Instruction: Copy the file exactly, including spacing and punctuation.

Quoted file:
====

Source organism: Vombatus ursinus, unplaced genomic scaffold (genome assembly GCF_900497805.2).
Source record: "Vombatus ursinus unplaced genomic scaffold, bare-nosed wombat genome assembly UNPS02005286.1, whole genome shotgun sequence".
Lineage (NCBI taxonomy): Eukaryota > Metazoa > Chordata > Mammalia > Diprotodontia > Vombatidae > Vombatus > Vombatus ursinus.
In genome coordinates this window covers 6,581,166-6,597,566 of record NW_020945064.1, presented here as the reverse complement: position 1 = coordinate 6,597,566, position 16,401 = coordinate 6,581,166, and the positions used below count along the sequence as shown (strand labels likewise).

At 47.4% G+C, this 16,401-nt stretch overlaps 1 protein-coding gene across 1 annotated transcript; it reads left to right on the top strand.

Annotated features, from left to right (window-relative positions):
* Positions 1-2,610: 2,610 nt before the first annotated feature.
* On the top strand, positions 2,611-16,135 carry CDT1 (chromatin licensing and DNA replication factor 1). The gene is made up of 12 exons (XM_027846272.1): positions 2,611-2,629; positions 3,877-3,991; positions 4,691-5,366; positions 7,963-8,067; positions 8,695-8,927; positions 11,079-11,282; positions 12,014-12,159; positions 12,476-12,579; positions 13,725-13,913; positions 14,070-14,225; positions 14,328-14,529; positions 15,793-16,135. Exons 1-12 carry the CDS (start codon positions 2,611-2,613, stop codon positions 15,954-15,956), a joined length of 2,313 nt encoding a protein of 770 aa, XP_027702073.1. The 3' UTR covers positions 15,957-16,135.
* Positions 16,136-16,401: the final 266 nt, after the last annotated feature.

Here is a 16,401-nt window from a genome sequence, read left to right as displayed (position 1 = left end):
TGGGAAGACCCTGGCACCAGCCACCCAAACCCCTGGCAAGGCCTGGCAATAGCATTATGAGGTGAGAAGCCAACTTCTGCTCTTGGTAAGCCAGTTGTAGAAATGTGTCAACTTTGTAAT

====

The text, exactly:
Source organism: Vombatus ursinus, unplaced genomic scaffold (genome assembly GCF_900497805.2).
Source record: "Vombatus ursinus unplaced genomic scaffold, bare-nosed wombat genome assembly UNPS02005286.1, whole genome shotgun sequence".
Lineage (NCBI taxonomy): Eukaryota > Metazoa > Chordata > Mammalia > Diprotodontia > Vombatidae > Vombatus > Vombatus ursinus.
In genome coordinates this window covers 6,581,166-6,597,566 of record NW_020945064.1, presented here as the reverse complement: position 1 = coordinate 6,597,566, position 16,401 = coordinate 6,581,166, and the positions used below count along the sequence as shown (strand labels likewise).

At 47.4% G+C, this 16,401-nt stretch overlaps 1 protein-coding gene across 1 annotated transcript; it reads left to right on the top strand.

Annotated features, from left to right (window-relative positions):
* Positions 1-2,610: 2,610 nt before the first annotated feature.
* On the top strand, positions 2,611-16,135 carry CDT1 (chromatin licensing and DNA replication factor 1). The gene is made up of 12 exons (XM_027846272.1): positions 2,611-2,629; positions 3,877-3,991; positions 4,691-5,366; positions 7,963-8,067; positions 8,695-8,927; positions 11,079-11,282; positions 12,014-12,159; positions 12,476-12,579; positions 13,725-13,913; positions 14,070-14,225; positions 14,328-14,529; positions 15,793-16,135. Exons 1-12 carry the CDS (start codon positions 2,611-2,613, stop codon positions 15,954-15,956), a joined length of 2,313 nt encoding a protein of 770 aa, XP_027702073.1. The 3' UTR covers positions 15,957-16,135.
* Positions 16,136-16,401: the final 266 nt, after the last annotated feature.

Here is a 16,401-nt window from a genome sequence, read left to right as displayed (position 1 = left end):
TGGGAAGACCCTGGCACCAGCCACCCAAACCCCTGGCAAGGCCTGGCAATAGCATTATGAGGTGAGAAGCCAACTTCTGCTCTTGGTAAGCCAGTTGTAGAAATGTGTCAACTTTGTAAT